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Aetna ordered to pay $25.5 million after denying coverage to woman who died of cancer

OKLAHOMA CITY — A jury has instructed health insurer Aetna to pay an Oklahoma City family $25.5 million for denying a relative's claim for coverage for a type of radiation therapy the year before she died. The jury on Monday found that Aetna doctors didn't spend enough time reviewing Orrana Cunningham's case, The Oklahoman reported.

The jury ruled that Aetna recklessly disregarded its duty to deal fairly and in good faith with Cunningham, who had nasopharyngeal cancer.

Aetna is considering whether to appeal. Company attorney John Shely said the insurer tries to do the right thing.

"If it's in our control to change, that's what we're going to do," Shely said. "Aetna has learned something here."

An Aetna doctor denied Cunningham coverage for proton beam therapy in 2014, deeming it experimental, and two other in-house doctors reviewed and upheld the decision.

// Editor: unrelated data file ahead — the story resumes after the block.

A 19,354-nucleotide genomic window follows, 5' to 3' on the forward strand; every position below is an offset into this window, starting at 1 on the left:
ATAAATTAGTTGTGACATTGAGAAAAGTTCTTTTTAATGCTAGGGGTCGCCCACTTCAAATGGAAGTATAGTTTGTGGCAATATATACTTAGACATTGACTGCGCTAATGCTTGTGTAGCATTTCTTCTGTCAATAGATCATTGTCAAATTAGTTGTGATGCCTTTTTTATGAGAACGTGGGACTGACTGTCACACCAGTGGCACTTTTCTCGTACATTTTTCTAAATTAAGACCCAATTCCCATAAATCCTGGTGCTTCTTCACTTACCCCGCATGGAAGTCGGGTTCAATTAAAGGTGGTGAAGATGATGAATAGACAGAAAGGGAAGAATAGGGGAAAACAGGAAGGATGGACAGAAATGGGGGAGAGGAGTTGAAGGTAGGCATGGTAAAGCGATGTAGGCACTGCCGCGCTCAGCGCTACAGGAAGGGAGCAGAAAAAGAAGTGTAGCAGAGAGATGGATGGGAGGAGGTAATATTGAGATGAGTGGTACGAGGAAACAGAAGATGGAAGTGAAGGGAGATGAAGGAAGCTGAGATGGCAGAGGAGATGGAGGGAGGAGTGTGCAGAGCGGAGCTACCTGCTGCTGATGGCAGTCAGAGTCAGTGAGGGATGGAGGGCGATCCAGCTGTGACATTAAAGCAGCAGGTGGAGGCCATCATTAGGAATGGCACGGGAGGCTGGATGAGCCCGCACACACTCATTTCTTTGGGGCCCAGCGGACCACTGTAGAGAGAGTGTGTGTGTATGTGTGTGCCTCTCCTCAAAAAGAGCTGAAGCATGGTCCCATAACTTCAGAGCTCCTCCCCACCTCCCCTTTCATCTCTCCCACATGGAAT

Doug Terry, the family's attorney, noted that the Food and Drug Administration had approved proton beam therapy, which is also a treatment covered by Medicare. He alleged that Aetna denied coverage for financial reasons and that its doctors were unqualified, overworked and biased when making decisions.

Court records show that one doctor complained to the insurer about having to review more than 80 cases a day.

Cunningham's family had to mortgage their home in Meeker to pay for the therapy in Texas. "We have exhausted all our resources on top of our normal living cost," her husband Ron Cunningham, wrote on GoFundMe page before his wife died.

Orranna Cunningham, 54, died in May 2015.

"My wife, her goal, was to make this fight," said Ron Cunningham. "Her comment was, 'If we can save one person and stop Aetna from doing what they traditionally do on every claim, it was worth the battle.'"

According to her obituary, the couple was married 28 years.

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